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Saudi Arabia Cash Reserves in Free-Fall

Saudi Arabian cash reserves are in free-fall due to China’s economic crash driving oil prices down to an average of $45 a barrel and the Kingdom becoming the world’s third largest military spender.

When Breitbart News published ‘With China Crash, Saudi Arabia Hemorrhaging Cash,’ we received criticism for being too  alarmist that the Kingdom’s foreign exchange position would fall by $130 billion from a peak of $750 billion in August 2014 to $620 billion by the end of 2015.

But Breitbart may have actually been too optimistic regarding Saudi Arabia’s cash burn. Bloomberg just reported the Kingdom’s central bank net foreign asset holdings fell in August “for a seventh month in a row to $654.5 billion, the lowest since February 2013.”

The 15,000 members of the six branches of the Saudi royal family have been buying national support with massive social welfare spending. But with a 60 percent plunge in oil prices causing a massive budget deficit, the royal family’s foreign exchange reserves could be wiped out in four years.

Saudi Arabia’s oil and gas sector makes up 45 percent of GDP, funds 80 percent of the government’s budget, and accounts for 90 percent of exports. Saudi Arabia spent $294.3 billion in 2014 and ran a -$14.4 billion deficit. The 2015 Saudi budget was cut down to $229.3 billion in spending and predicted a -$38.6 billion deficit.

With the average price of oil in June projected to be $60 a barrel for the year, the IMF estimated that Saudi Arabia’s GDP would fall from $746 billion GDP in 2014 to $644 billion and the nation would post a -$153 negative balance of payments deficit, or about 20 percent of GDP. But with international oil prices at $45 a barrel, the Saudi deficit will jump to about $175 billion and Saudi GDP will plunge by another $50 billion.

The wild card in trying to predict Saudi Arabia’s financial solvency is the nation’s military commitments. The Kingdom passed Russia in 2015 to take over the third spot in military spending with a defense budget of $80.8 billion, behind only the U.S. and China, according to IISS. But that was before invading Yemen and dramatically increasing its secret funding of Islamist groups in Syria.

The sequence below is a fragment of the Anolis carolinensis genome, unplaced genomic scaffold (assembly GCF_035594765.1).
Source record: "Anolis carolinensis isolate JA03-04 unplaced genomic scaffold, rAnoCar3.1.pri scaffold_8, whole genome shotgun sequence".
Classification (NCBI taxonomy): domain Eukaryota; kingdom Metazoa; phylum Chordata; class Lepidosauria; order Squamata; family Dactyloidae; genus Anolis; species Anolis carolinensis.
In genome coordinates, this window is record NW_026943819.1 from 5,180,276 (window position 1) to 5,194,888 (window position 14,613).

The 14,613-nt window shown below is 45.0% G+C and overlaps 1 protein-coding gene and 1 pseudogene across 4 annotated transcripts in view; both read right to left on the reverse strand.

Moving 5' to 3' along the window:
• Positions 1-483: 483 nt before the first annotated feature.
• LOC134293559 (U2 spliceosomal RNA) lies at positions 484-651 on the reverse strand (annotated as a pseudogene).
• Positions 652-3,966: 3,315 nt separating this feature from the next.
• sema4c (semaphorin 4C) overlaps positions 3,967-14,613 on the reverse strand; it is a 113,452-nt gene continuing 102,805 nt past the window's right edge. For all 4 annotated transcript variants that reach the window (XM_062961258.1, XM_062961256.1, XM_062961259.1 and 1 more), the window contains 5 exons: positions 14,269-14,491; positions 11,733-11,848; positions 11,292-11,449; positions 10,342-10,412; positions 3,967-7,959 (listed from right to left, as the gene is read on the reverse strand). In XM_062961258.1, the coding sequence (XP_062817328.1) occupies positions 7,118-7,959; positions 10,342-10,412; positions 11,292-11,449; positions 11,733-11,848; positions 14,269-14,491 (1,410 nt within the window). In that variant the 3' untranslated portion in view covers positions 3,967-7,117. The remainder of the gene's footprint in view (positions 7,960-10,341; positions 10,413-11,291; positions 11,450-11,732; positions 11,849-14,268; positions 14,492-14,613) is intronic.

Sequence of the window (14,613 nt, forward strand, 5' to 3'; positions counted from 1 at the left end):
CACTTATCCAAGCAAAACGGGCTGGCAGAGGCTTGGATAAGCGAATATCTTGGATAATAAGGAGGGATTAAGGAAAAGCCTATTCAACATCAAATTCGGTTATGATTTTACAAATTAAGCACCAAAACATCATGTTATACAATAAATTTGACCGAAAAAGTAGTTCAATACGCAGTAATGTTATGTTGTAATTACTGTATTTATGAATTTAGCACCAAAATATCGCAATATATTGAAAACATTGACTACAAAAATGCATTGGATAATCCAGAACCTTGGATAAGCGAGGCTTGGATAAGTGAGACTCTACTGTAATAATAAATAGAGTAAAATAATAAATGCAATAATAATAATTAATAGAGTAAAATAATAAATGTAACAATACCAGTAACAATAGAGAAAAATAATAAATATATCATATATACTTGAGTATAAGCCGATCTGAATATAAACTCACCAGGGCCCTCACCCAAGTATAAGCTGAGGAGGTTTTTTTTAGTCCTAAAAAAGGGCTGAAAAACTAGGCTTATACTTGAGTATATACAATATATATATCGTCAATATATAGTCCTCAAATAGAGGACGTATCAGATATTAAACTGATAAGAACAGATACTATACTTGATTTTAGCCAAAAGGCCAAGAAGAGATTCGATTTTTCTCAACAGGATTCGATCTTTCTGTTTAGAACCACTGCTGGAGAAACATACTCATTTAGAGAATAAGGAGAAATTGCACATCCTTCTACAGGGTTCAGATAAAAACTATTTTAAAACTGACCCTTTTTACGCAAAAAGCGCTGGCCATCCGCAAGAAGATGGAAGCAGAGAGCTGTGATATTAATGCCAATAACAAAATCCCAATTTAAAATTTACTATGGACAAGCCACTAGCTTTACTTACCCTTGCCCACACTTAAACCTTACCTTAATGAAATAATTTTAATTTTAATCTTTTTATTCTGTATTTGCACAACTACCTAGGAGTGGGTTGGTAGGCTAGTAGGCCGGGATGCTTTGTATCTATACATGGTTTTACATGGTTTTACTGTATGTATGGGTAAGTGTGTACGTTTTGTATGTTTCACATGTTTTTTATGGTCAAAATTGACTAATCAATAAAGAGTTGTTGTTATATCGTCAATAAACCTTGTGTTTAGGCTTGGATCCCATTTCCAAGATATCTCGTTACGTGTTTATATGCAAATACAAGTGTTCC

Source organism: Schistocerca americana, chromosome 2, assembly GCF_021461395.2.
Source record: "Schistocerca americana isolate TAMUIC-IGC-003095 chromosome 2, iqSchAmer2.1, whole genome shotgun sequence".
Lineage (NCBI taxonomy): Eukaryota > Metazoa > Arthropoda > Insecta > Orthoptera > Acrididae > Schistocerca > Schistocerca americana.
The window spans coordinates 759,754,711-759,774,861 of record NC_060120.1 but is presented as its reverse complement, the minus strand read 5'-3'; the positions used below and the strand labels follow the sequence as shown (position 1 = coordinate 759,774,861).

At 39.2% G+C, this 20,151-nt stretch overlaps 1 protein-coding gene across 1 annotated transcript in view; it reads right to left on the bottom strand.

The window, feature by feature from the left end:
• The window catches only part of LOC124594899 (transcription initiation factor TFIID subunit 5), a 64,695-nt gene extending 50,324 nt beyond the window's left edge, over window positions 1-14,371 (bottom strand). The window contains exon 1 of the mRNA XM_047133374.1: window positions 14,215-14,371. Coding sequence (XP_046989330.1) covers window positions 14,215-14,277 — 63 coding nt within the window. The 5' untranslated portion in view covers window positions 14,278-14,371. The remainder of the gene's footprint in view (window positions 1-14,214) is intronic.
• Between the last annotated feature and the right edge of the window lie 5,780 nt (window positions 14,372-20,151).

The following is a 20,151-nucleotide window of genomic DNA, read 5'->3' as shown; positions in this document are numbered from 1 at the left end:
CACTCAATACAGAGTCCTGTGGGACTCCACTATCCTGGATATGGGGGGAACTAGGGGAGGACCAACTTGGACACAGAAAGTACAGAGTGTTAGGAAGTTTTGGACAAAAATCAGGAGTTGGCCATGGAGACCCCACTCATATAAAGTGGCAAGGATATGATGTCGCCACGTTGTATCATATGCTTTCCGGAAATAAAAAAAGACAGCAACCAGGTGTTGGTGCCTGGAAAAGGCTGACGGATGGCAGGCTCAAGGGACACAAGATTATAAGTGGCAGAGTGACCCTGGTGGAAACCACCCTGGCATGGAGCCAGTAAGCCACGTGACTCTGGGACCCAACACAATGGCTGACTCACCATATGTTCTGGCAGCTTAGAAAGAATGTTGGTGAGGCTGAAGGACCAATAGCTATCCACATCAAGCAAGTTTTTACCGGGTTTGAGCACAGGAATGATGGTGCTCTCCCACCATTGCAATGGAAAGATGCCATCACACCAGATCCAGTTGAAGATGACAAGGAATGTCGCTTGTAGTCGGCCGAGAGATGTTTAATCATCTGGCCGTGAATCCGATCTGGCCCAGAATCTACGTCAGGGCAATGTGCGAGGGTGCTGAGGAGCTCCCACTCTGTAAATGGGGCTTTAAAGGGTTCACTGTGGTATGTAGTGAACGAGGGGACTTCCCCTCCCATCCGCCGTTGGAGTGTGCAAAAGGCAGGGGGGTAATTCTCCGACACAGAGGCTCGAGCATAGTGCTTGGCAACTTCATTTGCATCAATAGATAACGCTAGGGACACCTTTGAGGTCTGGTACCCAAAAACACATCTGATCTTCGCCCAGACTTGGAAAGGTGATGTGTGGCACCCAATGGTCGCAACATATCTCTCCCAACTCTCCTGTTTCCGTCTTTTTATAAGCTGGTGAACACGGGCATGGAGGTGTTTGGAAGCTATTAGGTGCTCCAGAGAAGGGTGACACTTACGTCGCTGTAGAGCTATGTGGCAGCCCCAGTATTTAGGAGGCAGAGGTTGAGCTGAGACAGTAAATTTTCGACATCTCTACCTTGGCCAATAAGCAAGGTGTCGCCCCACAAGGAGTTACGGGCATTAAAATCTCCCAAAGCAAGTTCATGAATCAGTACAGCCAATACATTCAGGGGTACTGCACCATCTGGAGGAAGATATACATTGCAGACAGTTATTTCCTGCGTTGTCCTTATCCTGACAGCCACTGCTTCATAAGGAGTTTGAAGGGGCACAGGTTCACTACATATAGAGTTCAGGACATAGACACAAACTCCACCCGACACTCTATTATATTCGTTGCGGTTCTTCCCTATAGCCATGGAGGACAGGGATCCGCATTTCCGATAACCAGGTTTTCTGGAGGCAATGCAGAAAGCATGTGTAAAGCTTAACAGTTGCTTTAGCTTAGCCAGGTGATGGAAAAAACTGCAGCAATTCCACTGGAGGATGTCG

Unlike other oil producers, like Russia that can hunker down and rely on their own self sufficiency for food and production, Saudi Arabia imports 70 percent of its food and does not produce military hardware, cars, refrigerators, civil airplanes, ships, or most manufactured consumer and industrial goods. Saudi Arabia’s only real domestic industry is petrochemicals.

The Saudi Arabian Kingdom is also not positioned to mandate the kind of severe austerity measures Russia has implemented. The vast majority of Saudis enjoy their standard of living due to government handouts. Saudi citizens tend to lack employable skills and are culturally not inclined to work. Of the 30 million residents, only 5.5 million work and 3 million work directly for the government. The small private sector tends to only employ foreigners.

When 80 year old Salman Bin Abdulaziz Al Saud ascended to the throne in February, he distributed $32 billion to the people to cement his popular support.

Saudi Arabia was the prime beneficiary of the 1998 to 2013 economic supercycle that saw commodity prices experience double-digit after-inflation growth. Exploding Chinese demand drove the price of oil up 1,062 percent, copper up 487 percent and corn up 240 percent, according to PIMCO.

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